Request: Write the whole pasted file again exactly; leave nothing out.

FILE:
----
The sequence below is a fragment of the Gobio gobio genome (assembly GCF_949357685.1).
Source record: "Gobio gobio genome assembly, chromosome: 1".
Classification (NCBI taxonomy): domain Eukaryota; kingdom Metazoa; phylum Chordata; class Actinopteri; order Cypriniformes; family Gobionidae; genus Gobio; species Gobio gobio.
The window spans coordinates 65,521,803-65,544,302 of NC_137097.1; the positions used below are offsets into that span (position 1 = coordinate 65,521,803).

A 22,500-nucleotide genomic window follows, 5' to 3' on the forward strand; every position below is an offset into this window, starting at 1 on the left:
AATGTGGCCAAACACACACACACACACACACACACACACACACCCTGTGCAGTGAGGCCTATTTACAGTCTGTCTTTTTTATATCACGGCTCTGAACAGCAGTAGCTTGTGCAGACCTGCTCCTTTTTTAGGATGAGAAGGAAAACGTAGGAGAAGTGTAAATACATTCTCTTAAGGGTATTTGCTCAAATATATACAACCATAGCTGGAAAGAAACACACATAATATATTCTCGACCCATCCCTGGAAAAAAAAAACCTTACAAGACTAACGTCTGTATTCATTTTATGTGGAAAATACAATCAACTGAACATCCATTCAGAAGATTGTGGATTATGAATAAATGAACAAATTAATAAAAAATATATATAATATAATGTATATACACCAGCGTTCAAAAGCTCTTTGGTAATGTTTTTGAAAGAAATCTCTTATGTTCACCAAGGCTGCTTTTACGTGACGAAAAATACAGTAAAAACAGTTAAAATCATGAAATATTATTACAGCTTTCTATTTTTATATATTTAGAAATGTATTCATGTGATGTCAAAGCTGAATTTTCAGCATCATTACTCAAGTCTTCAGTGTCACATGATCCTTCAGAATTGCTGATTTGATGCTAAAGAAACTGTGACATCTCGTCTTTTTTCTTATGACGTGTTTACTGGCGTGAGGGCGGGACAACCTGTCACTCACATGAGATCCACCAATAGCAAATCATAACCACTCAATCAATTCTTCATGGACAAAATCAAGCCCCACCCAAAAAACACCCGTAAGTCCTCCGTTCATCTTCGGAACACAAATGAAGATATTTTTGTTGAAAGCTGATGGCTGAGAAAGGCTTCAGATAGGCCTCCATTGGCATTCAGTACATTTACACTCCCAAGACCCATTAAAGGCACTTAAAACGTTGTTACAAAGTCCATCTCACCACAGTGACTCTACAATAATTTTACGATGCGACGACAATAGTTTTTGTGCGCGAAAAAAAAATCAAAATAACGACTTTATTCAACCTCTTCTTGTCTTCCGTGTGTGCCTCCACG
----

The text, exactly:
The sequence below is a fragment of the Gobio gobio genome (assembly GCF_949357685.1).
Source record: "Gobio gobio genome assembly, chromosome: 1".
Classification (NCBI taxonomy): domain Eukaryota; kingdom Metazoa; phylum Chordata; class Actinopteri; order Cypriniformes; family Gobionidae; genus Gobio; species Gobio gobio.
The window spans coordinates 65,521,803-65,544,302 of NC_137097.1; the positions used below are offsets into that span (position 1 = coordinate 65,521,803).

A 22,500-nucleotide genomic window follows, 5' to 3' on the forward strand; every position below is an offset into this window, starting at 1 on the left:
AATGTGGCCAAACACACACACACACACACACACACACACACACCCTGTGCAGTGAGGCCTATTTACAGTCTGTCTTTTTTATATCACGGCTCTGAACAGCAGTAGCTTGTGCAGACCTGCTCCTTTTTTAGGATGAGAAGGAAAACGTAGGAGAAGTGTAAATACATTCTCTTAAGGGTATTTGCTCAAATATATACAACCATAGCTGGAAAGAAACACACATAATATATTCTCGACCCATCCCTGGAAAAAAAAAACCTTACAAGACTAACGTCTGTATTCATTTTATGTGGAAAATACAATCAACTGAACATCCATTCAGAAGATTGTGGATTATGAATAAATGAACAAATTAATAAAAAATATATATAATATAATGTATATACACCAGCGTTCAAAAGCTCTTTGGTAATGTTTTTGAAAGAAATCTCTTATGTTCACCAAGGCTGCTTTTACGTGACGAAAAATACAGTAAAAACAGTTAAAATCATGAAATATTATTACAGCTTTCTATTTTTATATATTTAGAAATGTATTCATGTGATGTCAAAGCTGAATTTTCAGCATCATTACTCAAGTCTTCAGTGTCACATGATCCTTCAGAATTGCTGATTTGATGCTAAAGAAACTGTGACATCTCGTCTTTTTTCTTATGACGTGTTTACTGGCGTGAGGGCGGGACAACCTGTCACTCACATGAGATCCACCAATAGCAAATCATAACCACTCAATCAATTCTTCATGGACAAAATCAAGCCCCACCCAAAAAACACCCGTAAGTCCTCCGTTCATCTTCGGAACACAAATGAAGATATTTTTGTTGAAAGCTGATGGCTGAGAAAGGCTTCAGATAGGCCTCCATTGGCATTCAGTACATTTACACTCCCAAGACCCATTAAAGGCACTTAAAACGTTGTTACAAAGTCCATCTCACCACAGTGACTCTACAATAATTTTACGATGCGACGACAATAGTTTTTGTGCGCGAAAAAAAAATCAAAATAACGACTTTATTCAACCTCTTCTTGTCTTCCGTGTGTGCCTCCACG